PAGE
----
Project Concept Image

In the early 2000’s the Colorado Department of Education collected some information on the condition of K-12 school facilities across the state. The data painted a dire picture of old buildings that were far beyond their useful life. At the same time, advocacy groups and lawmakers realized a dilemma. Smaller communities could no longer fund major construction projects for local school systems. The cost of construction had outpaced the revenue that could be generated by a smaller tax base. In an attempt to find a solution, several creative minds came together and devised a grant program that they titled BEST: Building Excellent Schools Today.

The BEST grant program has existed since 2008 and as of the 2018/2019 fiscal year, more than $880 million in revenue has been generated. About 70 percent of that revenue came from State Land proceeds, 21 percent was from marijuana excise tax, about 5 percent was from Colorado Lottery spillover funds, and the rest was from interest earnings. Requests for BEST funding have roughly averaged $240 million per year and of that amount, BEST has awarded about $100 million per year. It is a highly competitive grant and several grant applications are denied each year.

BEST grants applications fall into one of two categories: cash grants which typically fund smaller projects like roof replacements or fire alarm systems and lease-purchase grants which typically fund larger projects like major additions or new schools. In both categories, schools are required to provide a match in funding. A match is a certain percent of the entire cost of the project. A school district’s match is determined by a formula which can be found on the Colorado Department of Education website. The required match for Rocky Ford School District is 38 percent. However, the required match cannot exceed the maximum amount that a school district can generate through a bond process. In Rocky Ford, the maximum bond amount is approximately $7.5 million. Therefore, Rocky Ford School District’s required match would be $7.5 million for any project that costs $19.73 million or greater.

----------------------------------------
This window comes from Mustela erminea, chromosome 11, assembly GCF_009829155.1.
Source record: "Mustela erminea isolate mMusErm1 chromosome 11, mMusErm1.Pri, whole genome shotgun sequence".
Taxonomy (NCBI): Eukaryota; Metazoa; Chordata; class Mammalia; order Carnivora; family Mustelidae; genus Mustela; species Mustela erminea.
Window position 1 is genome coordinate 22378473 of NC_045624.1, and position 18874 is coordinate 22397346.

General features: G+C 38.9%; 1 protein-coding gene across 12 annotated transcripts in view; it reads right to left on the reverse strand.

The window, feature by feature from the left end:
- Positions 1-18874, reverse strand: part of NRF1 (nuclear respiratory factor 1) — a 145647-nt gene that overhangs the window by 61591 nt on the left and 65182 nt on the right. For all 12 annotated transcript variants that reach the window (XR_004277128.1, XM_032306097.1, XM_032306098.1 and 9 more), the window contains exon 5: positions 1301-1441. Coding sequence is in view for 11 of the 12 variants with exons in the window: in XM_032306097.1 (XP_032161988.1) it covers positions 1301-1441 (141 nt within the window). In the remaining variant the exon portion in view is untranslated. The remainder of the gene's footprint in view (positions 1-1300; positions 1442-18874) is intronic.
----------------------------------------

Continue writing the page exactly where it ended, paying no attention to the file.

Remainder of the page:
Although cash grants can involve a loan of some kind, it is more likely that a school district has saved up enough money to pay their match and the state provides “cash” to fund the remainder of the project. A lease-purchase grant involves a loan of sorts for both the school district and the state. The amounts involved are too large for either the local district or the state to cover with savings. To use Rocky Ford School District’s 2020 grant application as an example, the total cost of the project would have been about $48 million. The state would have taken out a “loan” to cover the entire cost of the project. After passing a bond election, Rocky Ford Schools would have paid for $7.5 million of the project plus interest and the state would have paid for $40.5 million plus interest. Because of the structure of the “loan” and how both parties would be paying off the same loan, the interest rate would be the same for both the school district and the state. Therefore, when considering both the principal amount and the interest on the loan, Rocky Ford would have paid for just over 15 percent of the project and the state would have paid for about 85 percent of the project.

About 141 school districts in the state of Colorado have received a BEST grant award of some kind. Several of those school districts benefited from a lease-purchase grant that resulted in a major renovation or a new school. Some of the school districts Rocky Ford residents might be most familiar with include Kim, Holly, Lamar, Alamosa, and many more. Manzanola is in the construction phase with their BEST lease-purchase grant and Springfield is in the design phase getting ready for the construction phase.

Rocky Ford School District will be submitting a BEST grant application for a lease-purchase project for the 2021 funding cycle. The application is due the first week of February and grant awards are generally announced in May or June. Information will continue to be shared on the Rocky Ford School District website. Future news articles will include example BEST projects from around the state and the status of the Rocky Ford school facilities. Additional questions or requests for details can be directed to the school district’s Central Office.